Hey there, time traveller!
This article was published 21/2/2014 (2036 days ago), so information in it may no longer be current.
Leaving little up for the offering, Brandon School Division trustees were faced with a cut to staffing numbers or risk a large increase for the voting public just months before they head to the polls.
It is often said that a voter’s memory is short, but this one could have stung if a larger number surfaced after more than eight hours of deliberation.
Trustees were in for a no-win scenario in this case as the proposed 2.9 per cent increase still surfaced after a cut and a freeze in new spending. This number will result in a reduction of 11 positions within the division — most believed to be claimed through attrition and term contracts expiring, but a cut nonetheless.
There is no doubt any staffing reduction hurts the possibility to provide a high level of education, especially at a time when standardized scores have slipped to the lower echelon of achievement as compared with other provincial counterparts.
A couple points surface, though, as a result of this budget. Most of the struggle I have derives from the mandated K-3 class size changes doled out by the province, as well as the provincial government’s decision to not accept the scientific findings and benefits to the early intervention that is all-day kindergarten.
In the interests of full disclosure, my family is currently going through the process of registering a child for kindergarten, and so far that process has been smooth sailing. The support staff in the Brandon School Division does an impeccable job in making that transition easy for children and parents alike.
Where the challenge comes is now we as parents, like so many others, are sandwiched between trying to make adjustments to partial-day classes and the further child-care costs associated with that at a time when the provincial government does not fully embrace the all-day mandate, instead lobbying the K-3 class size limits, while only absorbing partial costs of the programming.
From a parental standpoint, not only does the all-day, every-day kindergarten make the transition to kindergarten easier on many two-parent and single-parent families working full-time, but many studies sing the educational praises of all-day kindergarten. That’s a piece of info the province has been sitting on for some time now, which is why a reduction to staffing is likely a much harder pill to swallow for the Manitoba Teachers’ Society and trustees alike. But I digress.
There was no doubt that trustees, much like their municipal counterparts, were going to face some challenges in this year’s budget. It is hard for any governing body to achieve real growth while attempting to soothe the tax base yearly with palpable numbers and frozen or reduced taxes. Realistically, the money isn’t there to keep up in most scenarios.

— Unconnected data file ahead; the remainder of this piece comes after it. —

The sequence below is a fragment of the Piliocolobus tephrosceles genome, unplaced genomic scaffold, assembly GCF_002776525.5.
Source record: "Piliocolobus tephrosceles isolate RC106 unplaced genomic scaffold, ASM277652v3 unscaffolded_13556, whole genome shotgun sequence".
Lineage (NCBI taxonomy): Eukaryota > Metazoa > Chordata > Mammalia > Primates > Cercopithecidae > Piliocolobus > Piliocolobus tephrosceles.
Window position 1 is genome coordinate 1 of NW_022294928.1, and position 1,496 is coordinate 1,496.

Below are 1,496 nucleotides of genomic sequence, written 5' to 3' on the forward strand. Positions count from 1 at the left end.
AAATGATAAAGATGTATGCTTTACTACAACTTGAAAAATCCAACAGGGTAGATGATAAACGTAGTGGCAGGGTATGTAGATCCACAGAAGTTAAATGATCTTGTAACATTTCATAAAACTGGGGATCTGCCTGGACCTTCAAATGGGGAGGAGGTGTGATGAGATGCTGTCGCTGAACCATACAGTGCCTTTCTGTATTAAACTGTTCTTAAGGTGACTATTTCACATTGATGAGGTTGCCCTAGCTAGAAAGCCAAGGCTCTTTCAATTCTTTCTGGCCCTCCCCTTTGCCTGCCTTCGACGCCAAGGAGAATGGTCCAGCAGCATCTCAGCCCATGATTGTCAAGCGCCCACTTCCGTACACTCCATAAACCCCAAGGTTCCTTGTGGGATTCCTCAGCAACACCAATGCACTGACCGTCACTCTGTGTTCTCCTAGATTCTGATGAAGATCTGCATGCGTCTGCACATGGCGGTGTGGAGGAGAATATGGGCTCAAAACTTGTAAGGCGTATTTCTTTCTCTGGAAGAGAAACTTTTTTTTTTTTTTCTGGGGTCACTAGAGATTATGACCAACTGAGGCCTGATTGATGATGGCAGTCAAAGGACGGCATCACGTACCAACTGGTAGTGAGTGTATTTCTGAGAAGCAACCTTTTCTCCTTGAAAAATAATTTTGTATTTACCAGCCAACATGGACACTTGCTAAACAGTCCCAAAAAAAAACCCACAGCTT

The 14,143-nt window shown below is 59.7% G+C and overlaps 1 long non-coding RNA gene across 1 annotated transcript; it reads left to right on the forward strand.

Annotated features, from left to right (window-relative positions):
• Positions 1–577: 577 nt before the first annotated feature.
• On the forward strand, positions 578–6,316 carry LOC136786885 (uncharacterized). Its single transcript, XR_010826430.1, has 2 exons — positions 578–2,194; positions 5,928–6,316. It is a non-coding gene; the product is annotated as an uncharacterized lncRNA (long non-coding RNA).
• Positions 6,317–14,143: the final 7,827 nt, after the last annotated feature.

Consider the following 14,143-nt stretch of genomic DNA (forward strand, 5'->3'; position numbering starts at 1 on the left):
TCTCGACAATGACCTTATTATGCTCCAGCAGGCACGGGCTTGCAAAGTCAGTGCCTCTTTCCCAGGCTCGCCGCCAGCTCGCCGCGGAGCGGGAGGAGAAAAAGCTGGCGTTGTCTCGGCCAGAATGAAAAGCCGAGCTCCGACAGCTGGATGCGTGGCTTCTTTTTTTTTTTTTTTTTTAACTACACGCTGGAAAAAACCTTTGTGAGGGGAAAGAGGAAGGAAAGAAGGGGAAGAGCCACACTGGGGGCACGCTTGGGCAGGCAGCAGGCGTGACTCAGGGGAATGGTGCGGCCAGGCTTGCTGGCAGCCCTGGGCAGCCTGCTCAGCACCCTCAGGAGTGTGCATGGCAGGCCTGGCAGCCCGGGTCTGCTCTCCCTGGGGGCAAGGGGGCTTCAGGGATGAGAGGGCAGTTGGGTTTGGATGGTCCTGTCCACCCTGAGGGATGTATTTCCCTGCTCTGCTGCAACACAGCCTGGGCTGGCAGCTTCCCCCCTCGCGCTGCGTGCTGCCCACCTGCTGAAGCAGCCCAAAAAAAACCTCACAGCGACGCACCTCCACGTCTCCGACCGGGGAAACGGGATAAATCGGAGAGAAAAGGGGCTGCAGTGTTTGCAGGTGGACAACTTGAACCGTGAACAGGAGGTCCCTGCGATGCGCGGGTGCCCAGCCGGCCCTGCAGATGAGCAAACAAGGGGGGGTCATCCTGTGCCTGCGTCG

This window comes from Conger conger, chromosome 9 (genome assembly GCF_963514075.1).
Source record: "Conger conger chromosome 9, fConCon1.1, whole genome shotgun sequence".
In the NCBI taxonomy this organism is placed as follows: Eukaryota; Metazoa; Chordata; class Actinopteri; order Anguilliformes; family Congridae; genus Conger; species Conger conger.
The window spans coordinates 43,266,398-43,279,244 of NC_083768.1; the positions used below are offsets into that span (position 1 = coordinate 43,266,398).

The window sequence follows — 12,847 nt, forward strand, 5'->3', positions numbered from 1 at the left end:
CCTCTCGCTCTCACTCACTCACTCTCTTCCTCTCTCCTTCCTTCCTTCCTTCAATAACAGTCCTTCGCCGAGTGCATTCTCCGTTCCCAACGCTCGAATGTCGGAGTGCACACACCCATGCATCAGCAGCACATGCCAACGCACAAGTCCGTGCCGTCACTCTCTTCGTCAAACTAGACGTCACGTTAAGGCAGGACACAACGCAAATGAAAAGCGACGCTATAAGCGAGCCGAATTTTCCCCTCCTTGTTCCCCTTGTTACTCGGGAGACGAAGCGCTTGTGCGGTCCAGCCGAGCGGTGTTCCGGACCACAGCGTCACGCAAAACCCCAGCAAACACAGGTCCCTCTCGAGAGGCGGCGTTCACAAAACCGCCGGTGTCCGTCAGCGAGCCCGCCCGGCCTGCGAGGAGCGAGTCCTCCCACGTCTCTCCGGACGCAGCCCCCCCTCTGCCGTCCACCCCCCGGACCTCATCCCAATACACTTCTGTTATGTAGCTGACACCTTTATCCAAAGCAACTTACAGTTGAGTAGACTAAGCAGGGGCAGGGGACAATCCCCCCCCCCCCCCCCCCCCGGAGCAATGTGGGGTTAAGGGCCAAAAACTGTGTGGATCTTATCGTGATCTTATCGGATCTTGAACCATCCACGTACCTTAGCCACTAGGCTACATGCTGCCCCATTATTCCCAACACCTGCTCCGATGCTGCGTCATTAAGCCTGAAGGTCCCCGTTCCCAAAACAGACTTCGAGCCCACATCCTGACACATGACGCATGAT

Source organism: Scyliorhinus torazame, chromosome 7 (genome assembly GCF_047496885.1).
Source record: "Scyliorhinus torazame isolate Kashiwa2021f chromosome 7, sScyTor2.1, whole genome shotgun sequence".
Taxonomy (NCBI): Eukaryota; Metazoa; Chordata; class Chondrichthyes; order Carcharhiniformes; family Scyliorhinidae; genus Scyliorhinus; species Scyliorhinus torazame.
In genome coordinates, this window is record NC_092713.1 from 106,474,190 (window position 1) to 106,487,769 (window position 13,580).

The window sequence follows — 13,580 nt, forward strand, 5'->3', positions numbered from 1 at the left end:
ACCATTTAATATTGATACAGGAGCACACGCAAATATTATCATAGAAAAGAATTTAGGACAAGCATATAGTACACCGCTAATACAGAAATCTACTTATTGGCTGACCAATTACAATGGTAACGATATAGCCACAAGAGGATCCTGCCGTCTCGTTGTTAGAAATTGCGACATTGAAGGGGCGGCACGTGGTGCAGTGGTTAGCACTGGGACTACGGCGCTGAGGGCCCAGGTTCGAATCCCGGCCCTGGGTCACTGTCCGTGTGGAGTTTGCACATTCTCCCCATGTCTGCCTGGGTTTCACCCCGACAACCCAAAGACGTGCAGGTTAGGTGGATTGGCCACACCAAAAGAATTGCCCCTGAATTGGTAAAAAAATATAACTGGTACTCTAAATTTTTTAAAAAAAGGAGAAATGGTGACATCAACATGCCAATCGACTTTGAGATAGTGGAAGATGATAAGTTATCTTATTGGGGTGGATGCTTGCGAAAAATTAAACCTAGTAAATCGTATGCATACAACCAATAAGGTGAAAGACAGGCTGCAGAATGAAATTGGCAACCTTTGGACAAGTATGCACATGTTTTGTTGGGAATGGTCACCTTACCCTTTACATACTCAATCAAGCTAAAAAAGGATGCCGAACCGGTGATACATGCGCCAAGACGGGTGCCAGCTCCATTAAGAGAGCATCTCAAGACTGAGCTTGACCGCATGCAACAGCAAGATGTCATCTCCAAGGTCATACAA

With that said, the tax base at the same time feels tapped out on increases in times of low personal exemption limits, slow growth opportunities and higher than average costs on everything from clothing to groceries to fuel to the provincial sales tax, which is why neither municipal governments nor the ratepayer can see a win in this scenario.
It might be time for the provincial and municipal governments to look at including education as a blind number in the portion of the taxes you and I pay and, much like health care and many other services, it becomes a number in the bigger picture shared across the province.
Direct education-based increases and the press attached with that undoubtedly pit many taxpayers against organizations like the Manitoba Teachers’ Society as the numbers are highly visible, and some within the organization would argue, affects the education delivered, as teachers who are deep in debt entering the profession wonder from year to year whether they will have a job or not. Meanwhile their longtime colleagues in the profession cannot consider retirement as the staggering cost of living is intimidating proposition as a retiree.
It will take some time for this city to digest the numbers, but on an average Brandon home, this equates to a $67.92 per year increase — a palpable number, not huge on growth potential but an increase nonetheless, which is why engagement is so important in the next step.
Both the city and the Brandon School Division trustees have upcoming information sessions and community debate on what makes up the increase, allowing residents to let their voice be heard.
It is an excellent opportunity to come out to speak for or against either budget while helping shape further the goals for Brandon.
Without attending those sessions and letting your voice be heard, the last opportunity to truly speak comes at the polls this fall as Brandon residents decide the cast and characters for the next four years of leadership, opportunity and vision for this community.